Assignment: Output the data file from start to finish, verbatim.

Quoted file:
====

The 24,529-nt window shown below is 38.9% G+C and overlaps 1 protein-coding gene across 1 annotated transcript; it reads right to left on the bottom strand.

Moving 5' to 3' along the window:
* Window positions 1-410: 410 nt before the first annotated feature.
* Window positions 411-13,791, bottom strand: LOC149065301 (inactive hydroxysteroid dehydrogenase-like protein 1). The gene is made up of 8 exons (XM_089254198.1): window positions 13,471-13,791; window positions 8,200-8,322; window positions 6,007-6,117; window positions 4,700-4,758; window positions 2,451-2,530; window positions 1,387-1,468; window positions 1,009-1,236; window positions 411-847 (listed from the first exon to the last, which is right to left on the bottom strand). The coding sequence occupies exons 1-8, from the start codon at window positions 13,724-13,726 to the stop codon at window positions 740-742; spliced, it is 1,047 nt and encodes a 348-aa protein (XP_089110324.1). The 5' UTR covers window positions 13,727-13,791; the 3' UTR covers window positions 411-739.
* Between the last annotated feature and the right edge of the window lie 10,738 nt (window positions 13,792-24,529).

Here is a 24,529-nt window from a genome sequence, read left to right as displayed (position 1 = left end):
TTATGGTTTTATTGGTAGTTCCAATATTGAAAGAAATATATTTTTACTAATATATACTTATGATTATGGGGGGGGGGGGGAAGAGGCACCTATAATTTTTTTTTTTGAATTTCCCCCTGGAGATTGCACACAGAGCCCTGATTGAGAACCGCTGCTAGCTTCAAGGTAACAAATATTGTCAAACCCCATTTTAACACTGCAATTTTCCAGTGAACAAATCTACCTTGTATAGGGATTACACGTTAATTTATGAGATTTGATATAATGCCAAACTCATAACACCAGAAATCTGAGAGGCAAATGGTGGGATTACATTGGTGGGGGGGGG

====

The 24,529-nt window shown below is 38.9% G+C and overlaps 1 protein-coding gene across 1 annotated transcript; it reads right to left on the bottom strand.

Moving 5' to 3' along the window:
* Window positions 1-410: 410 nt before the first annotated feature.
* Window positions 411-13,791, bottom strand: LOC149065301 (inactive hydroxysteroid dehydrogenase-like protein 1). The gene is made up of 8 exons (XM_089254198.1): window positions 13,471-13,791; window positions 8,200-8,322; window positions 6,007-6,117; window positions 4,700-4,758; window positions 2,451-2,530; window positions 1,387-1,468; window positions 1,009-1,236; window positions 411-847 (listed from the first exon to the last, which is right to left on the bottom strand). The coding sequence occupies exons 1-8, from the start codon at window positions 13,724-13,726 to the stop codon at window positions 740-742; spliced, it is 1,047 nt and encodes a 348-aa protein (XP_089110324.1). The 5' UTR covers window positions 13,727-13,791; the 3' UTR covers window positions 411-739.
* Between the last annotated feature and the right edge of the window lie 10,738 nt (window positions 13,792-24,529).

Here is a 24,529-nt window from a genome sequence, read left to right as displayed (position 1 = left end):
TTATGGTTTTATTGGTAGTTCCAATATTGAAAGAAATATATTTTTACTAATATATACTTATGATTATGGGGGGGGGGGGGAAGAGGCACCTATAATTTTTTTTTTTGAATTTCCCCCTGGAGATTGCACACAGAGCCCTGATTGAGAACCGCTGCTAGCTTCAAGGTAACAAATATTGTCAAACCCCATTTTAACACTGCAATTTTCCAGTGAACAAATCTACCTTGTATAGGGATTACACGTTAATTTATGAGATTTGATATAATGCCAAACTCATAACACCAGAAATCTGAGAGGCAAATGGTGGGATTACATTGGTGGGGGGGGG